We also meet the glamorous Mrs. Coulter, the series’ primary antagonist. We know Coulter is  up to something because Ruth Wilson plays her and the show styles her like Joan Crawford. Also, her daemon is a mute, beady-eyed monkey. Mrs. Coulter asks Lyra to come to London and be her assistant, the sort of proposal which seems blatantly false to an adult, but could feel plausible to a child.

Meanwhile, children have been disappearing and a mysterious group and the authorities blame a mysterious group called the Gobblers. Among the missing are Lyra’s best friend Roger and Billy Costa, a member of a nomadic community known as the Gyptians. As the episode ends, Lyra and Mrs. Coulter leave Oxford for London via airship, while a convoy of Gyptian boats also sets off to London in search of the missing children.

I feared His Dark Materials would rush through this section of the story at Jordan in order to get to the flashier bits—Armored bears! Witches! Daemon fights! However, the pacing of the first episode felt just right. The showrunners also seem willing to embrace the darker aspects of the story yet to come, something that the 2007 film version shied away from, to its detriment.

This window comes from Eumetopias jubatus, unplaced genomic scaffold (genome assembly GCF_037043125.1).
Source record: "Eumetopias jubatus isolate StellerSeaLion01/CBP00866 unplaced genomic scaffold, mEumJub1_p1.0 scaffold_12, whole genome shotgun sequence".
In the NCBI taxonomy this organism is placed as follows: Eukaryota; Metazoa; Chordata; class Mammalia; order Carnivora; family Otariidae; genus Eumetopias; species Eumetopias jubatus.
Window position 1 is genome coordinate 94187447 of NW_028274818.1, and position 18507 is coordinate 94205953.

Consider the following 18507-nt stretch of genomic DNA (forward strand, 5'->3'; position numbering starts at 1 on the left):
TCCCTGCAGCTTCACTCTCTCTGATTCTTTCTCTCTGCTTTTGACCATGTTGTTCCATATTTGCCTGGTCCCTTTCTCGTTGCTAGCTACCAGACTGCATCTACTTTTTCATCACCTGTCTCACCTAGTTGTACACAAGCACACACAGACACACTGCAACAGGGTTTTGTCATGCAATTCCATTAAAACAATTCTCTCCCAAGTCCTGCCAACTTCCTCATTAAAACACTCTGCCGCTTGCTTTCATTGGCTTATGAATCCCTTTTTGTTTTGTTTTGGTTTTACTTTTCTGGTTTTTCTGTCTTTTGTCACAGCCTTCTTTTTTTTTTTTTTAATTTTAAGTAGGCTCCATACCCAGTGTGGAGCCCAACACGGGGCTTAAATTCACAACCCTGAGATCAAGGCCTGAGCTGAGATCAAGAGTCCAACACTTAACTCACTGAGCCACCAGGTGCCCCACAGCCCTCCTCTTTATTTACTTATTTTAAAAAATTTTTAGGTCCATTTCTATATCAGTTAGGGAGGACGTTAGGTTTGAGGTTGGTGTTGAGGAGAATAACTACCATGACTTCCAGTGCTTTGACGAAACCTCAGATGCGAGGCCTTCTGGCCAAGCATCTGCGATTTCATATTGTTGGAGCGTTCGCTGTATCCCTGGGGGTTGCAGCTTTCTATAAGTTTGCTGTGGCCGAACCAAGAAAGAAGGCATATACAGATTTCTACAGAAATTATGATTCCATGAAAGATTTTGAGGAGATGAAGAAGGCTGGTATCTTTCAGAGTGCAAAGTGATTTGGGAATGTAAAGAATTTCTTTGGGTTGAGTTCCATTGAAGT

My biggest complaint is that I didn’t feel the presence of the daemons enough. In scenes with a lot of people, only the main characters had noticeable daemons. In the books, Lyra is constantly in conversation with her daemon Pantalaimon, who’s often the voice of caution when Lyra gets reckless. I hope that in future episodes Pan has a bigger presence, if only to demonstrate the close link between a person and their daemon.

Creepy Monkey

Random thoughts:

–Seriously though, how does Mrs. Coulter get anyone to trust her with that creepy monkey hanging around?